Since 1620 the name La Montina has been used to describe the country estate of Benedetto Montini descendent of Pope Paul VI.The La Montina estate was founded in Franciacorta in 1987 by three brothers, Vittorio, Gian Carlo and Alberto Bozza. Today La Montina- or should I say The La Montina Estate as it is so called- has produced many vintages and has devoted a great deal of hard work to developing new winemaking concepts and technological advances. At the core of these developments has always remained La Montina's unbreakable bond with the land, respect for the local 'terroir' and a constant pursuit of quality.
Franciacorta La Montina is produced in accordance with the strict laws laid down by the 'Consorzio Vini Franciacorta' (the body responsible for regulating the production and maintaining standards) of which it is a part. The laws governing the wine are the strictest in the world relating to the production of "Metodo Classico" (The Champagne or traditional Method) sparkling wine. These rigid guidelines are designed for absolute quality.
The production of Franciacorta demands only the use of noble grape varieties, (Chardonnay and Pinot Bianco for the white and Pinot Noir for the red) and these must be hand harvested in baskets with a capacity of 18-20 kg. Its key characteristic is derived from the natural second fermentation in the bottle and the subsequent slow maturation and refinement on the lees (dead yeast cells). This period of maturation must be no less then 18 months for the non-vintage wine, 30 months for the vintage and at least 60 months for the Riserva.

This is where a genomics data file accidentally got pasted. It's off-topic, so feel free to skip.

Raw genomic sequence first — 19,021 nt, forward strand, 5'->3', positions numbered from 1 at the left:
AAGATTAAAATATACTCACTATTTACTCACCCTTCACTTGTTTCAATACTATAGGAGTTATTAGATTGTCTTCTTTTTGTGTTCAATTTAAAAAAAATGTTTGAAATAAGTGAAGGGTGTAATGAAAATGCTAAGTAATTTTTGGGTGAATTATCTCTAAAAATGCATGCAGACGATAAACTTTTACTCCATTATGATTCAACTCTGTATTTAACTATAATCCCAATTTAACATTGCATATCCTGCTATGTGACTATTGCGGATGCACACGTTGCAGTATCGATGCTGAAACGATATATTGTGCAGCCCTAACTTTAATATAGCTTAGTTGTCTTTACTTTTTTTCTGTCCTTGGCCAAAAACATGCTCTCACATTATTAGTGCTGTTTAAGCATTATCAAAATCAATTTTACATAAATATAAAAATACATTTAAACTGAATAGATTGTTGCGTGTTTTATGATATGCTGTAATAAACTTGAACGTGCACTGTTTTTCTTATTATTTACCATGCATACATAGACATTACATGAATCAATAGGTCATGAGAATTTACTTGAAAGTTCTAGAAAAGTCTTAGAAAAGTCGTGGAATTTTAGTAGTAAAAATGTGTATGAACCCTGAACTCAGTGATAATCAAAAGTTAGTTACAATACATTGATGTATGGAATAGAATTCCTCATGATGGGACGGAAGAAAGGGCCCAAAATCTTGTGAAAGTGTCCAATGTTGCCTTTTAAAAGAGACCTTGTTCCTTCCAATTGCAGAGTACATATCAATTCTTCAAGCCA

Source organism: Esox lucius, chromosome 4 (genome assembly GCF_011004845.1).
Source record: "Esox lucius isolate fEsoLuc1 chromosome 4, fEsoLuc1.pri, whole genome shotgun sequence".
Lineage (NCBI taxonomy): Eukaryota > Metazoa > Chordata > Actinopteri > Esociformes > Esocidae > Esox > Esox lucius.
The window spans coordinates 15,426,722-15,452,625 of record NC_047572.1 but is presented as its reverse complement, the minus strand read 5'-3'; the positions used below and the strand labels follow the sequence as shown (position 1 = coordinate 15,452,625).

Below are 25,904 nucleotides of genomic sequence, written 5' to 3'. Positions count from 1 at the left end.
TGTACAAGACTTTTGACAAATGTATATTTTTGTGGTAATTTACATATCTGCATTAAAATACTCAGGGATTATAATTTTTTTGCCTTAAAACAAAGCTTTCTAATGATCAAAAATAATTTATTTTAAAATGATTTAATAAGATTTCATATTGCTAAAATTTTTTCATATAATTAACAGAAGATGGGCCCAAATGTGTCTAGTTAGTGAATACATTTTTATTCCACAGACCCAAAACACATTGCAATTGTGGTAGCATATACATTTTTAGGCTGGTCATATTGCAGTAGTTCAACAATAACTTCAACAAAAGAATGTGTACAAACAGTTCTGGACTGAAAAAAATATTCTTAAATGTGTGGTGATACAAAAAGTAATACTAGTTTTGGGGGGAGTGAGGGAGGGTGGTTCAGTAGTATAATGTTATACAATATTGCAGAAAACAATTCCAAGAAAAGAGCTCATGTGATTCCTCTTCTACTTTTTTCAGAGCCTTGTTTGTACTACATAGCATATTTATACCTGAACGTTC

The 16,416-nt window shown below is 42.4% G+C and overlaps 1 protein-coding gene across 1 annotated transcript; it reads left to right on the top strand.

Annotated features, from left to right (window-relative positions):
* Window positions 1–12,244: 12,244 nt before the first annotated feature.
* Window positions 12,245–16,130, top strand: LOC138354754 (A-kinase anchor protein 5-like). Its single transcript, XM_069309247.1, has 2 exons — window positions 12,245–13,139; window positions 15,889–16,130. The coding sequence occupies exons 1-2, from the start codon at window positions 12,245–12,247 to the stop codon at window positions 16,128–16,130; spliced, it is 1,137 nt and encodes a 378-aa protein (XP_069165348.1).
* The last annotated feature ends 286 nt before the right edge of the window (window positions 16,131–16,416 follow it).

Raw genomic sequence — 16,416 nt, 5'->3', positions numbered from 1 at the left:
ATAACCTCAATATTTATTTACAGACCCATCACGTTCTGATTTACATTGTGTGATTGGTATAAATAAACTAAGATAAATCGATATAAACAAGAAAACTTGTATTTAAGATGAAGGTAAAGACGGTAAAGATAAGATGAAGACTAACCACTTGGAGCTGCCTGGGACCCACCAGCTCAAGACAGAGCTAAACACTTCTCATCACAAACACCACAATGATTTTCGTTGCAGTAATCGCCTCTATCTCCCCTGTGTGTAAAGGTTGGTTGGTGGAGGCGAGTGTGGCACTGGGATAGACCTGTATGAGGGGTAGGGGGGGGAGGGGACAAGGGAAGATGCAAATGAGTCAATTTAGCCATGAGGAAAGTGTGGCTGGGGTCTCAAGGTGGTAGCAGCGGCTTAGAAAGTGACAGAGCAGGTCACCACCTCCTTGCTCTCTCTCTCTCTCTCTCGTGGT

The harvest, completed manually without affecting the grapes maturation, starts at the beginning of August allowing the grapes to maintain high acidity. Since 1999 Gian Carlo Bozza and the winery staff have been using a unique vertical 'Marmonier' press constructed by local artisans and friends of the La Montina estate. The aim is to maximise the quality of the juice during the pressing and the use of this special press is extremely rare in Franciacorta, in fact it is one of only two available in the whole region. This type of mechanical press takes advantage of the full width of the vessel which has a diameter of 3 metres but a height limited to only 120 cm, to reduce the outflow time of the must and yet achieve a very soft pressing without breaking the skins and with a yield of 35%-40% juice. This soft pressing allows the berries to maintain all of their phenolic qualities which would largely be lost through an excessive, violent pressing.